The new face of fighting fentanyl — Kati Mather's road to recovery
3 months later Kati Mather is off the streets and in treatment along with her twin sister Jessi
The last time I saw Kati Mather she broke my heart.
I found her living on the street. And not just any street — The Strip, the infamous drug hangout in Surrey, B.C.
The 22-year-old, with her blond dreadlocks and perky personality, seemed more like 16.
But her young face was ravaged by bloody, open sores. I thought she had been beaten.
Instead, it turned out her assailant was fentanyl.
Kati agreed to talk to me as I gathered information about the powerful opioid creeping into street drugs across the country.
For most users, it's accidentally ingested — an unexpected additive that has caused a record number of overdoses and killed more than 700 British Columbians this past year alone.
Her next words that day left me stunned. "I only do fentanyl" she said.
The potential killer had become her drug of choice. She said party drugs she started taking "for fun" when she was 14 had ultimately led to her addiction to fentanyl.
"It doesn't matter how many times I've OD'd, I still use the next day, because the withdrawals are so bad", she told me.
Overdosed 17 times
By her own estimate, Kati would go on to overdose a total of 17 times — brought back to life by the opioid antidote naloxone, now carried by first responders and addicts alike.
But she knew time was running out.
"Every time I do dope, I know I'm taking a risk. I know I might die" she said matter-of-factly.
Kati's story — entitled "The new face of fentanyl" — went viral, with more than 800,000 views and counting.
Some readers criticized me for not calling an ambulance or the authorities and leaving Kati on the street. But as an adult, she had to seek treatment herself.
There was nothing I or anyone else could do, until she made that choice. That is, if she lived long enough to make that choice.
Mercifully, she did.
Kati in recovery, 60 days clean
Meet Kati Mather today. She's almost unrecognizable with her new hair cut and new attitude.
She's off the street and in recovery.
After her story was posted online and broadcast on the CBC, people came forward to help; drug counsellors, intervention specialists, even a benefactor willing to pay for private treatment.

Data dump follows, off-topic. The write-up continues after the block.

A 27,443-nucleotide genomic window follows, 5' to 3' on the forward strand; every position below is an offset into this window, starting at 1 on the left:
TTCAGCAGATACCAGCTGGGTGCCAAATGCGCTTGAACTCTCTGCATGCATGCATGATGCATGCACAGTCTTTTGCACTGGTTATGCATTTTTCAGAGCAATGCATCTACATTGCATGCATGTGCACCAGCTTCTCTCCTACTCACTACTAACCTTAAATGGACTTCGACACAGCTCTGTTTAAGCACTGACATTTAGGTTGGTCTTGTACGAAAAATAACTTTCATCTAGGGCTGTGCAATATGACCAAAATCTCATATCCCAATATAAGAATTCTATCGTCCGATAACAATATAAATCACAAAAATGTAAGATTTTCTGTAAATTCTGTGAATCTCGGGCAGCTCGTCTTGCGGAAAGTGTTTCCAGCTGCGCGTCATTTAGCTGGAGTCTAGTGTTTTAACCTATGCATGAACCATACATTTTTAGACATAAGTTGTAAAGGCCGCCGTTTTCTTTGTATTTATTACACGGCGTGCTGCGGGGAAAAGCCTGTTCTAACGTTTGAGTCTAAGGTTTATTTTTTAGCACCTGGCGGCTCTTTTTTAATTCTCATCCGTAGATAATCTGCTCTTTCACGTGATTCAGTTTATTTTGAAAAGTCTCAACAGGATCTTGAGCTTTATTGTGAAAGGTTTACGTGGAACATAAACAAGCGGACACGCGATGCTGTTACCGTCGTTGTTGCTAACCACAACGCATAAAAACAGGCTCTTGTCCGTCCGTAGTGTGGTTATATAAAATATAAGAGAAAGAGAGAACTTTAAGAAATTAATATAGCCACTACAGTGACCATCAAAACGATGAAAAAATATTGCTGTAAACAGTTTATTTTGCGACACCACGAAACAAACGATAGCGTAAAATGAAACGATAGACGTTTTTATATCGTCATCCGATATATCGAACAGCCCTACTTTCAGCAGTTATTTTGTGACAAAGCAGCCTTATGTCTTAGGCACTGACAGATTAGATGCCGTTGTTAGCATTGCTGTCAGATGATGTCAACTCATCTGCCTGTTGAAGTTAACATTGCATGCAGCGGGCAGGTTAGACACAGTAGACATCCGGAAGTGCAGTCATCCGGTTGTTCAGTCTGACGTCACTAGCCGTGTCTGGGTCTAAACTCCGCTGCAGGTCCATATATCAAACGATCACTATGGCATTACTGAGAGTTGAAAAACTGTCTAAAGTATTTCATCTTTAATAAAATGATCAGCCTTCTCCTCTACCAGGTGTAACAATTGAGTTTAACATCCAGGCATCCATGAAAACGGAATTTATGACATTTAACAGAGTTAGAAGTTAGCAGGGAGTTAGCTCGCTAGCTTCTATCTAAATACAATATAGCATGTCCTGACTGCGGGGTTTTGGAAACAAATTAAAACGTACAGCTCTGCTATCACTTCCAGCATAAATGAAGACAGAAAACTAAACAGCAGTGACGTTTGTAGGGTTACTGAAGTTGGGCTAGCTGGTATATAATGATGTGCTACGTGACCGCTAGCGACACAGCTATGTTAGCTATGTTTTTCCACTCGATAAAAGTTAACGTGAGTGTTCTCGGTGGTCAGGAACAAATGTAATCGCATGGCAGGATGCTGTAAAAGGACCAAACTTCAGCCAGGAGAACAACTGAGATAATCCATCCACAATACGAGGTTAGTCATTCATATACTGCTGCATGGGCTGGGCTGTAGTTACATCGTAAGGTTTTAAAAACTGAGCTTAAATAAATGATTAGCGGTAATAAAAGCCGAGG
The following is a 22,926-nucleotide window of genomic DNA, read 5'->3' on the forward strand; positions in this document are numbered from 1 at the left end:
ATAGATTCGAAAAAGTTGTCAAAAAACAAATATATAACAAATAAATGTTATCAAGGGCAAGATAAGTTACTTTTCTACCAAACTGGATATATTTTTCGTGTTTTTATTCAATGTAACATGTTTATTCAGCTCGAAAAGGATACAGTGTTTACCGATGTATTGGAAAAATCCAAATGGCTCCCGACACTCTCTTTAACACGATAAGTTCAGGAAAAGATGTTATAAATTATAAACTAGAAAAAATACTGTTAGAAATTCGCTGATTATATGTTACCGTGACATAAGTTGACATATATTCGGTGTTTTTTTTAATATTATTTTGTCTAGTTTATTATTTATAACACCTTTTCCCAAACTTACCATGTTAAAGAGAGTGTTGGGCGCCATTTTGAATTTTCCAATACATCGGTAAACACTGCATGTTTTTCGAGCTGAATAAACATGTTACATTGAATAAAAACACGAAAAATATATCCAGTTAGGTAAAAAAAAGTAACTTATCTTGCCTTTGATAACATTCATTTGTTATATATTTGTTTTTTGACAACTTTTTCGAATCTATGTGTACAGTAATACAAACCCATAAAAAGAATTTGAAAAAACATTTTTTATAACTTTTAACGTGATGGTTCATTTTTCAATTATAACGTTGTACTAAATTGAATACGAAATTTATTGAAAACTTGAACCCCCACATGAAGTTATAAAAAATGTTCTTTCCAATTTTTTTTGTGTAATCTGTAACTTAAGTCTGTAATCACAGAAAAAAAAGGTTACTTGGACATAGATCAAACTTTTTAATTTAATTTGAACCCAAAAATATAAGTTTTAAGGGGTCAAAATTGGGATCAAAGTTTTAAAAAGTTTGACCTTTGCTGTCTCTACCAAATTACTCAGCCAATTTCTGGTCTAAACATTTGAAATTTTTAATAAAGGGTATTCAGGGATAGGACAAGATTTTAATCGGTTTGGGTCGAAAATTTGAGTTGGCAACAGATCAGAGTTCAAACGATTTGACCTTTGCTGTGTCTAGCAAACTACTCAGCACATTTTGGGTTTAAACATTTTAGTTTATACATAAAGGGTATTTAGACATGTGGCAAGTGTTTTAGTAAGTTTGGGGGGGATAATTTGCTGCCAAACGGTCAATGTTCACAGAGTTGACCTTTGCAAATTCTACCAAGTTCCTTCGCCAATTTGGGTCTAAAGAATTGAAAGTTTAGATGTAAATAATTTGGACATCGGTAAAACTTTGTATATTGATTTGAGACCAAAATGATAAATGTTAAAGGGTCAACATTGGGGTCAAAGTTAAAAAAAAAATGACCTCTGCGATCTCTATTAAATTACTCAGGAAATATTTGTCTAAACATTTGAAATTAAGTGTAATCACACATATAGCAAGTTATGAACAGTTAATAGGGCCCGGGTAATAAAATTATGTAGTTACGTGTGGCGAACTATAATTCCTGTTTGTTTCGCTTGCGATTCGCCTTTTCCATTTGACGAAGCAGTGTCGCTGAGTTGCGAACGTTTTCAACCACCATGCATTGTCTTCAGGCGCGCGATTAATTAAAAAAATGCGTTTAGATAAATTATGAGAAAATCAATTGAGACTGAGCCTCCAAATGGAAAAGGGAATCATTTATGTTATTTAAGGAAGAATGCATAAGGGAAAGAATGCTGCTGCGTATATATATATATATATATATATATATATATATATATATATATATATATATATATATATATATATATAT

Kati's divorced parents, who had fought in vain for years to get her off drugs, finally had an army behind them.
For the past two months, Kati has been in Westminster House — an addiction recovery centre for women in New Westminster, a few kilometres from The Strip.
I couldn't report that, because her family asked me to hold off until she was 60 days clean.
And there was something else I couldn't report.
Kati's twin sister also fighting addiction
Kati's twin sister Jessi had been living with her on the street, also addicted to fentanyl. Jessi had refused to take part in the original story.
Now, they're in treatment together and willing to talk about their experiences.
We have a slightly awkward reunion at Westminster House, not sure whether to hug or just shake hands.
"I barely recognize you," I tell her.
"And that's only two months" she says, smiling broadly. It's actually three months since we first met on The Strip — but who's counting.
She grows thoughtful about our chance encounter.
"We were lucky to have that opportunity," she says on behalf of herself and her twin sister. "I saw you that day on The Strip and that doesn't happen very often."
I don't tell her how happy that makes me feel — the opposite of the sadness I felt when she made a makeshift seat out of a garbage bag holding her belongings, so she could settle in to tell me her story back in September.
She remembers now how it took one final brush with death to force her to change her life.
Her voice shakes as she thinks back.
3 overdoses in 2 days
"I ended-up overdosing twice in one day and then the next day I overdosed again" she says. "So, it was like three times in two days, and I remember waking up from that third overdose and just had this moment of clarity where I was like, 'What am I doing with my life?'"
For Kati, it was a pivotal moment.
"When I talked to you in September, I thought I didn't have a problem living where I was. But I had to have that moment — This is it, I just can't live this way anymore. I really needed to do that for myself."
Luckily, her sister Jessi was ready too and demanded they go into treatment together.
They knew their luck was running out.
'I thought we were both going to die'
"I thought we were both going to die" says Jessi. "And I would cry about it every single day. And actually, sitting here today, being in this treatment centre with my sister, it's amazing. We have the same "clean" day. And I never pictured our life like this."
Kati is amazed, too.
"I never thought in my wildest dreams that I could be happy like I am today" she tells me.
Jessi has her own reason to be happy. She has a four year-old son she'll be able to spend time with, now that she's sober.
"For the past three years I have been using fentanyl and I haven't been able to be a present mother. And now that I'm in treatment, I've been able to rebuild that relationship with him," she says. "I'm able to have Christmas with him."
I ask Jessi and Kati what the new year means to them.
"A new life" they say in unison.
With files from Manjula Dufresne